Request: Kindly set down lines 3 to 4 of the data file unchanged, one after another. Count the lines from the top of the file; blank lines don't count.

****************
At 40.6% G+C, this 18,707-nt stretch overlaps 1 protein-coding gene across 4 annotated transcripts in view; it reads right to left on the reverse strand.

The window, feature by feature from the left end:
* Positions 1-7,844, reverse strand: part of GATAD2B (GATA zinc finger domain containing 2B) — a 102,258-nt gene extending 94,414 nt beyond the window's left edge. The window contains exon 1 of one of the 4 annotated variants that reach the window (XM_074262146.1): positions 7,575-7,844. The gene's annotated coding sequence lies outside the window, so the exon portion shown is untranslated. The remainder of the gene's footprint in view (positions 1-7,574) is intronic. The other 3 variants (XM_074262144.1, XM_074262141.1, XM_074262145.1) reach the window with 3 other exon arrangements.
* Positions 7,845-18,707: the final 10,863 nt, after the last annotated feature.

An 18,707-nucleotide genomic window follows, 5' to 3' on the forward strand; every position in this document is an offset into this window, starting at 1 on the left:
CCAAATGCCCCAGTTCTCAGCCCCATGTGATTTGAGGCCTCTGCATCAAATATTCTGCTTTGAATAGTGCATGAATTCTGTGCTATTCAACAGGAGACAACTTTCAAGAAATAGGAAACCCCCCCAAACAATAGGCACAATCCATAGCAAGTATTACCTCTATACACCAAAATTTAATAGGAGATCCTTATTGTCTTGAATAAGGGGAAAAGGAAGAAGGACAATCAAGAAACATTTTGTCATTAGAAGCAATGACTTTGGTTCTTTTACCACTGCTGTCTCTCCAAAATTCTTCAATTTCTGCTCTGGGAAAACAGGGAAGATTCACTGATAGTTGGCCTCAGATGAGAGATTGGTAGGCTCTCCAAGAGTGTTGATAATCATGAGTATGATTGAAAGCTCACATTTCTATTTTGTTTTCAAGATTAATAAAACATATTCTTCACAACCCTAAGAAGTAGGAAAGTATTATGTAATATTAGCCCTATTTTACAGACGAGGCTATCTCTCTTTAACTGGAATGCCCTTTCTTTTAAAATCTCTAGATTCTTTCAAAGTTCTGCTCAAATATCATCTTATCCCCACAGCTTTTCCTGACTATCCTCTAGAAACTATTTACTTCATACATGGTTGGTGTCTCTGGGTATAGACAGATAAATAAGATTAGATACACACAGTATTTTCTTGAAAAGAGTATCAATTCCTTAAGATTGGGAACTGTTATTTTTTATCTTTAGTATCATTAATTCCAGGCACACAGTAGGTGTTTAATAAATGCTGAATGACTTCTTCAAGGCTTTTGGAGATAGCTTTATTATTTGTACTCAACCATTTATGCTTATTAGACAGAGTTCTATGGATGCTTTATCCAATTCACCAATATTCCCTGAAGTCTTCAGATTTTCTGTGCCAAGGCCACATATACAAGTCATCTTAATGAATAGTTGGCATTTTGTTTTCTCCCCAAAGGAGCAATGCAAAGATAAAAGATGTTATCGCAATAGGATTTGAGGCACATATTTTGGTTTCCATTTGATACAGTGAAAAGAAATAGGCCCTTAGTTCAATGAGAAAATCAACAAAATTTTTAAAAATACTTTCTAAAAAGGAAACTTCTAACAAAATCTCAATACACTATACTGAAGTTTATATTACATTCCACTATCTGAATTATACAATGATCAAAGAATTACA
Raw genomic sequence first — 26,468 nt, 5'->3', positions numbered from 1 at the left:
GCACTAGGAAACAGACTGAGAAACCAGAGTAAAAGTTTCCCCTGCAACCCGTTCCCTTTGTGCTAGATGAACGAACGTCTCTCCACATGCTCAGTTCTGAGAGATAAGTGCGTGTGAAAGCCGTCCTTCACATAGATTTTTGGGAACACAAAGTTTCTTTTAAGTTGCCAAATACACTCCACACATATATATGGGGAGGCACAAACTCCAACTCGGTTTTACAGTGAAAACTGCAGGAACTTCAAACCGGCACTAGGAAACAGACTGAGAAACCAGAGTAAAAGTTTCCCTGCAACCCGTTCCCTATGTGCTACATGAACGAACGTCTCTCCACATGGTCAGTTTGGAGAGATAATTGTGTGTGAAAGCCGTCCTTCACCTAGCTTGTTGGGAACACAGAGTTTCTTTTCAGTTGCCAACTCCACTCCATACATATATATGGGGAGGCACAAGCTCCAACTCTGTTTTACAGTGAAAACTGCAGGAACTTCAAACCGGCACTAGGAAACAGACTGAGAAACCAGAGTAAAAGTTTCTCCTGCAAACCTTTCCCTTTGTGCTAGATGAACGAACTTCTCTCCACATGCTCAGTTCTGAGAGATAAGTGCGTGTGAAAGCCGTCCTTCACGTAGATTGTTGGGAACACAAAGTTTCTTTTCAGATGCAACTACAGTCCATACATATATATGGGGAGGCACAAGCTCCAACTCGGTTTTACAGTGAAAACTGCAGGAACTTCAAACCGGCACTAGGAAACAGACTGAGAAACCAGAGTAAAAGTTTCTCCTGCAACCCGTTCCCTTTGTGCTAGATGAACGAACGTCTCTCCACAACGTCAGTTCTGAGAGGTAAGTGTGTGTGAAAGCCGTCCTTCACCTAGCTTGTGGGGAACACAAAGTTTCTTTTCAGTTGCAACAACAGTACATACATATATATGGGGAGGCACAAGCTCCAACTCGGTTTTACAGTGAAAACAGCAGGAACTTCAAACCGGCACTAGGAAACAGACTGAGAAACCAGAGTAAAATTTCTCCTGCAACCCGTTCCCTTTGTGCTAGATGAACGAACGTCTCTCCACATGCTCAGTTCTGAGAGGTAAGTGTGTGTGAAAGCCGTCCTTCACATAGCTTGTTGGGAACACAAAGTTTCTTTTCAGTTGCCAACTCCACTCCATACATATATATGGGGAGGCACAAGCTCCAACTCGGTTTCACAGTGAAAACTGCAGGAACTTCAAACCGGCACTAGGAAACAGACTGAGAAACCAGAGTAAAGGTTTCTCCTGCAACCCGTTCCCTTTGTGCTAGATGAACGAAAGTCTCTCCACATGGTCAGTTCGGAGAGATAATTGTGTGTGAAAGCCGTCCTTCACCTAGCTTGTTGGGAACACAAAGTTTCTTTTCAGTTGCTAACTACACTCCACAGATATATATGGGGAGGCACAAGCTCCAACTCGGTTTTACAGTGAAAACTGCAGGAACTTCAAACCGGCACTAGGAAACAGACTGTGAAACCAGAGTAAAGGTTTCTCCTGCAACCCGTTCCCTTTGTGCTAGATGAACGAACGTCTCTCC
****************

* Positions 1-7,844, reverse strand: part of GATAD2B (GATA zinc finger domain containing 2B) — a 102,258-nt gene extending 94,414 nt beyond the window's left edge. The window contains exon 1 of one of the 4 annotated variants that reach the window (XM_074262146.1): positions 7,575-7,844. The gene's annotated coding sequence lies outside the window, so the exon portion shown is untranslated. The remainder of the gene's footprint in view (positions 1-7,574) is intronic. The other 3 variants (XM_074262144.1, XM_074262141.1, XM_074262145.1) reach the window with 3 other exon arrangements.
* Positions 7,845-18,707: the final 10,863 nt, after the last annotated feature.